American history was made by the people and the place they were at. Today My Design Week explores the history and design of some of America’s most significant arquitectural landmarks – whose walls helped change the course of history.
Virginia State Capitol, Richmond, Virginia (1788) – Designed by Thomas Jefferson and Charles-Louis Clérisseau, the Capitol served as a prototype for countless capitols, courthouses, municipal buildings, and even churches and residences for more than 200 years. The Virginia State Capitol was Jefferson’s declaration of independence from British architecture.
Trinity Church, Boston (1877) by H.H. Richardson – the Church rests on some 4500 wooden piles, each driven through 30 feet of gravel fill, silt, and clay. The interior murals, were completed entirely by American artists like John La Farge. The Richardsonian Romanesque deas went on to influence a generation of American architects, including Louis H. Sullivan and Frank Lloyd Wright, as they created a new American architecture.
Walt Disney Concert Hall, Los Angeles (2003) by Frank Gehry – a tribute to Walt Disney’s love for art and the city of Los Angeles. This concert hall stands out as a truly unique architectural vision, demonstrating that something new and completely different is possible.
Vanna Venturi House, Philadelphia (1964) by Robert Venturi – Designed for his mother Vanna, Venturi used the house as a canvas to demonstrate some of the “complexities and contradictions” in modern architecture. The Vanna Venturi House is widely considered to be the first postmodern building design.
Dulles International Airport, Chantilly, Virginia (1962) by Eero Saarinen who studied airports across the country and came up with a terminal design that expresses ideas of flight and movement in its simple, wing-like form. Saarinen’s design for Dulles influenced a mid-century wave of sensual, expressive modern forms.
Seagram Building, New York (1958) by Ludwig Mies van der Rohe who was an early director of the Bauhaus in Berlin. Mies believed that “less is more” and that “God is in the details.” The Seagram’s minimalism now seems a commonplace. But at the time it was built, the Seagram was an early and radical statement that the new, modern era in American architecture had arrived.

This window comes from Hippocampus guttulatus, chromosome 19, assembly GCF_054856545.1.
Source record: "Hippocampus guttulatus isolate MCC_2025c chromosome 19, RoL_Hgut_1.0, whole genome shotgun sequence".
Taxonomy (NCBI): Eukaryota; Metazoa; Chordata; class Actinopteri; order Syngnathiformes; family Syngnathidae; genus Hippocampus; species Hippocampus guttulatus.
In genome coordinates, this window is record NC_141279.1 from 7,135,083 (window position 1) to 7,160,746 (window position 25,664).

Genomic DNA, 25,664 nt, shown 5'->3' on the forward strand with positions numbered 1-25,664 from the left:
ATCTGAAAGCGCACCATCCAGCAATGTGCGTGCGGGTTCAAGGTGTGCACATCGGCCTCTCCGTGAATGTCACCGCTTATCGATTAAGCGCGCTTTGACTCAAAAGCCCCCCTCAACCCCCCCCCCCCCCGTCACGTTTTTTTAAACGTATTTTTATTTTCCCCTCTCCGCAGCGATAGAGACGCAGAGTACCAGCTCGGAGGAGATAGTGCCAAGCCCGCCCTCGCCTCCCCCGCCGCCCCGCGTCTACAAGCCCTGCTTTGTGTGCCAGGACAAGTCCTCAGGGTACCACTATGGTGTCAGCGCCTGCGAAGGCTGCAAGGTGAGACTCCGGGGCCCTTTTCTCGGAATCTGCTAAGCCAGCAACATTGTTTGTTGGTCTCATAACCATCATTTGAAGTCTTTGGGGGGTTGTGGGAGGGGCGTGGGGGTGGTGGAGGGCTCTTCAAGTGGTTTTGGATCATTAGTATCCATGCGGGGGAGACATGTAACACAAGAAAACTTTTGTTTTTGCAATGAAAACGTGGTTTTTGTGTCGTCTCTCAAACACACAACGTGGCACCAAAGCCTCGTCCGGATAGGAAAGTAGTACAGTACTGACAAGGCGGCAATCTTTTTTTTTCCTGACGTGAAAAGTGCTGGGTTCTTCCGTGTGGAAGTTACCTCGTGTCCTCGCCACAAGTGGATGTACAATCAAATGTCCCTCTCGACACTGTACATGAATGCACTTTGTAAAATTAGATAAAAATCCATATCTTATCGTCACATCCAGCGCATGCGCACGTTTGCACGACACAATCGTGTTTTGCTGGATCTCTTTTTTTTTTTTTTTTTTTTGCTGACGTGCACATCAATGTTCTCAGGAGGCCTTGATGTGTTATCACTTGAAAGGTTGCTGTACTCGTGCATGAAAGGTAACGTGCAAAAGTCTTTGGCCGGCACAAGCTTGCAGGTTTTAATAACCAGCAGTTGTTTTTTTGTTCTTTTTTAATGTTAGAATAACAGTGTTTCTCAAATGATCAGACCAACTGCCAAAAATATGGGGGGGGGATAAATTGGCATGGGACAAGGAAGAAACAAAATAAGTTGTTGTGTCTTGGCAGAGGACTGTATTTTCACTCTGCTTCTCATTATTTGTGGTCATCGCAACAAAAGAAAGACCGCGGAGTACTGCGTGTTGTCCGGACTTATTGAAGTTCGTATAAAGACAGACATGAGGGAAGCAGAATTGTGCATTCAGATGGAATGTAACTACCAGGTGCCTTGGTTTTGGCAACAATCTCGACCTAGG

Southdale Center, Edina, Minnesota(1956) by Victor Gruen who envisioned “livable” and “lovable” spaces that got people out of their cars and interacting with each other. The Southdale Center influenced decades of suburban shopping malls, building momentum for suburban sprawl.
Highland Park Ford Plant, Highland Park, Michigan (1910) by Albert Kahn – When Henry Ford introduced the Model T automobile in 1908, it was an immediate hit. Meaning Ford needed a new plant and a new approach to building automobiles. The Highland Park Ford Plant didn’t just change the way Model Ts were built. It changed how everything was built, setting a new template for manufacturing and industry.
Robie House, Chicago (1910) by Frank Lloyd Wright who developed a very different vision: something sleeker, more open and flowing, more free, and more distinctly American. Wright’s ideas influenced American architecture for decades to come and millions of American homes can trace their ancestry back to Wright’s Prairie homes, of which Robie House is a notable example.
Wainwright Building, St. Louis (1891) by Louis Sullivan (Frank Lloyd Wright’s mentor). But before the Wainwright Building, no one had yet designed a tall building that embraced its tallness. Its aesthetic influence can be seen not only in the buildings that immediately followed it, but also in sleek, soaring modernist skyscrapers that came decades later.